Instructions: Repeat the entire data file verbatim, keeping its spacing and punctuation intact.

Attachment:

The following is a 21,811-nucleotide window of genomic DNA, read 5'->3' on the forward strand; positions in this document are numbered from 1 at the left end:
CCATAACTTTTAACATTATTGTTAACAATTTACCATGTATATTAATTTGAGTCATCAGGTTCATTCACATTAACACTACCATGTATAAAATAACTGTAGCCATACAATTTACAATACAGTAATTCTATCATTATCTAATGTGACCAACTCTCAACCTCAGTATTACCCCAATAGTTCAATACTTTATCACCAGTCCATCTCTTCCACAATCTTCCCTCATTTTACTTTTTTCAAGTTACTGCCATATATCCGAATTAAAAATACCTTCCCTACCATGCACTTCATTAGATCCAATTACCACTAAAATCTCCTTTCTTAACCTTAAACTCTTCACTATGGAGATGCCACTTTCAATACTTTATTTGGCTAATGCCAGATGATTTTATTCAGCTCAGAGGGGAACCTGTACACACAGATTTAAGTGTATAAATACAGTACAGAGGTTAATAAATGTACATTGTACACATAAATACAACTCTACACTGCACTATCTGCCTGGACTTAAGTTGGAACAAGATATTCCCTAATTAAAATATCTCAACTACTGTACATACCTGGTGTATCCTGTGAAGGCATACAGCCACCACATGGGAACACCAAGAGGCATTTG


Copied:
The following is a 21,811-nucleotide window of genomic DNA, read 5'->3' on the forward strand; positions in this document are numbered from 1 at the left end:
CCATAACTTTTAACATTATTGTTAACAATTTACCATGTATATTAATTTGAGTCATCAGGTTCATTCACATTAACACTACCATGTATAAAATAACTGTAGCCATACAATTTACAATACAGTAATTCTATCATTATCTAATGTGACCAACTCTCAACCTCAGTATTACCCCAATAGTTCAATACTTTATCACCAGTCCATCTCTTCCACAATCTTCCCTCATTTTACTTTTTTCAAGTTACTGCCATATATCCGAATTAAAAATACCTTCCCTACCATGCACTTCATTAGATCCAATTACCACTAAAATCTCCTTTCTTAACCTTAAACTCTTCACTATGGAGATGCCACTTTCAATACTTTATTTGGCTAATGCCAGATGATTTTATTCAGCTCAGAGGGGAACCTGTACACACAGATTTAAGTGTATAAATACAGTACAGAGGTTAATAAATGTACATTGTACACATAAATACAACTCTACACTGCACTATCTGCCTGGACTTAAGTTGGAACAAGATATTCCCTAATTAAAATATCTCAACTACTGTACATACCTGGTGTATCCTGTGAAGGCATACAGCCACCACATGGGAACACCAAGAGGCATTTG